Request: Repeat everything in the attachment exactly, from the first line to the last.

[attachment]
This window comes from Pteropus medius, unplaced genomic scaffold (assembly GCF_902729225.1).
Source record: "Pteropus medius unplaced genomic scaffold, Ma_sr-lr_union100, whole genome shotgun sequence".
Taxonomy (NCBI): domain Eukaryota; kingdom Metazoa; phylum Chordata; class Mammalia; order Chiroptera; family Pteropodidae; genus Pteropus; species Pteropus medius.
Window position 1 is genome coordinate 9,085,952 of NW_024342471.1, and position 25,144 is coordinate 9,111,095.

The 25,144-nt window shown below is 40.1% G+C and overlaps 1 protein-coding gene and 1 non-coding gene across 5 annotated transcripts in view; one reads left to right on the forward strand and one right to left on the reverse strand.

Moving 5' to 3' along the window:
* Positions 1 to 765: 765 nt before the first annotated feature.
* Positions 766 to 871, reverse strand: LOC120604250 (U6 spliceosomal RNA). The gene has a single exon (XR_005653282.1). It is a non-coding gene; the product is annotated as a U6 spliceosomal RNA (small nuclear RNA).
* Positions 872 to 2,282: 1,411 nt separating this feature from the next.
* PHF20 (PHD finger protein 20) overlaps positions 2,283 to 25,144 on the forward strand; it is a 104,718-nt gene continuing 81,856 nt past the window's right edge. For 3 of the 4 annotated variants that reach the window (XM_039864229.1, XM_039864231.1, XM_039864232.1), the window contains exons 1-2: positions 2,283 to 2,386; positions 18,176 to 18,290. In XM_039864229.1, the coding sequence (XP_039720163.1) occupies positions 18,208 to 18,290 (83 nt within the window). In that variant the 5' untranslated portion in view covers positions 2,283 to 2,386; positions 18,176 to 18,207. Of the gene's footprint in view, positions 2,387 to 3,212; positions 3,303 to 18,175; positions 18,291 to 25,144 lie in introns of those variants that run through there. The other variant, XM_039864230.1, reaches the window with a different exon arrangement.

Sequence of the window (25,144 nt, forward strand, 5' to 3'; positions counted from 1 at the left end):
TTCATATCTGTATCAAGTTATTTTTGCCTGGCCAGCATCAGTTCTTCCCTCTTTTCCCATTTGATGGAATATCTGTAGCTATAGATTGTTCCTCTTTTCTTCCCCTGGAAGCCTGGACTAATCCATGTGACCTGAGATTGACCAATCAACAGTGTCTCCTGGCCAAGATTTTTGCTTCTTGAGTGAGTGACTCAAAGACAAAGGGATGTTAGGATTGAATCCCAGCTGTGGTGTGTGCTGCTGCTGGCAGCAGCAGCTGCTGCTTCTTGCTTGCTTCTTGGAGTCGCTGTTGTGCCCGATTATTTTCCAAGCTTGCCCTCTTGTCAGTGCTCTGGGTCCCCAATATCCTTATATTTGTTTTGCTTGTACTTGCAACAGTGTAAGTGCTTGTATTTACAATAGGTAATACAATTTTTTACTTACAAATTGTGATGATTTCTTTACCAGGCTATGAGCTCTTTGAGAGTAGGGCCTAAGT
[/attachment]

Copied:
This window comes from Pteropus medius, unplaced genomic scaffold (assembly GCF_902729225.1).
Source record: "Pteropus medius unplaced genomic scaffold, Ma_sr-lr_union100, whole genome shotgun sequence".
Taxonomy (NCBI): domain Eukaryota; kingdom Metazoa; phylum Chordata; class Mammalia; order Chiroptera; family Pteropodidae; genus Pteropus; species Pteropus medius.
Window position 1 is genome coordinate 9,085,952 of NW_024342471.1, and position 25,144 is coordinate 9,111,095.

The 25,144-nt window shown below is 40.1% G+C and overlaps 1 protein-coding gene and 1 non-coding gene across 5 annotated transcripts in view; one reads left to right on the forward strand and one right to left on the reverse strand.

Moving 5' to 3' along the window:
* Positions 1 to 765: 765 nt before the first annotated feature.
* Positions 766 to 871, reverse strand: LOC120604250 (U6 spliceosomal RNA). The gene has a single exon (XR_005653282.1). It is a non-coding gene; the product is annotated as a U6 spliceosomal RNA (small nuclear RNA).
* Positions 872 to 2,282: 1,411 nt separating this feature from the next.
* PHF20 (PHD finger protein 20) overlaps positions 2,283 to 25,144 on the forward strand; it is a 104,718-nt gene continuing 81,856 nt past the window's right edge. For 3 of the 4 annotated variants that reach the window (XM_039864229.1, XM_039864231.1, XM_039864232.1), the window contains exons 1-2: positions 2,283 to 2,386; positions 18,176 to 18,290. In XM_039864229.1, the coding sequence (XP_039720163.1) occupies positions 18,208 to 18,290 (83 nt within the window). In that variant the 5' untranslated portion in view covers positions 2,283 to 2,386; positions 18,176 to 18,207. Of the gene's footprint in view, positions 2,387 to 3,212; positions 3,303 to 18,175; positions 18,291 to 25,144 lie in introns of those variants that run through there. The other variant, XM_039864230.1, reaches the window with a different exon arrangement.

Sequence of the window (25,144 nt, forward strand, 5' to 3'; positions counted from 1 at the left end):
TTCATATCTGTATCAAGTTATTTTTGCCTGGCCAGCATCAGTTCTTCCCTCTTTTCCCATTTGATGGAATATCTGTAGCTATAGATTGTTCCTCTTTTCTTCCCCTGGAAGCCTGGACTAATCCATGTGACCTGAGATTGACCAATCAACAGTGTCTCCTGGCCAAGATTTTTGCTTCTTGAGTGAGTGACTCAAAGACAAAGGGATGTTAGGATTGAATCCCAGCTGTGGTGTGTGCTGCTGCTGGCAGCAGCAGCTGCTGCTTCTTGCTTGCTTCTTGGAGTCGCTGTTGTGCCCGATTATTTTCCAAGCTTGCCCTCTTGTCAGTGCTCTGGGTCCCCAATATCCTTATATTTGTTTTGCTTGTACTTGCAACAGTGTAAGTGCTTGTATTTACAATAGGTAATACAATTTTTTACTTACAAATTGTGATGATTTCTTTACCAGGCTATGAGCTCTTTGAGAGTAGGGCCTAAGT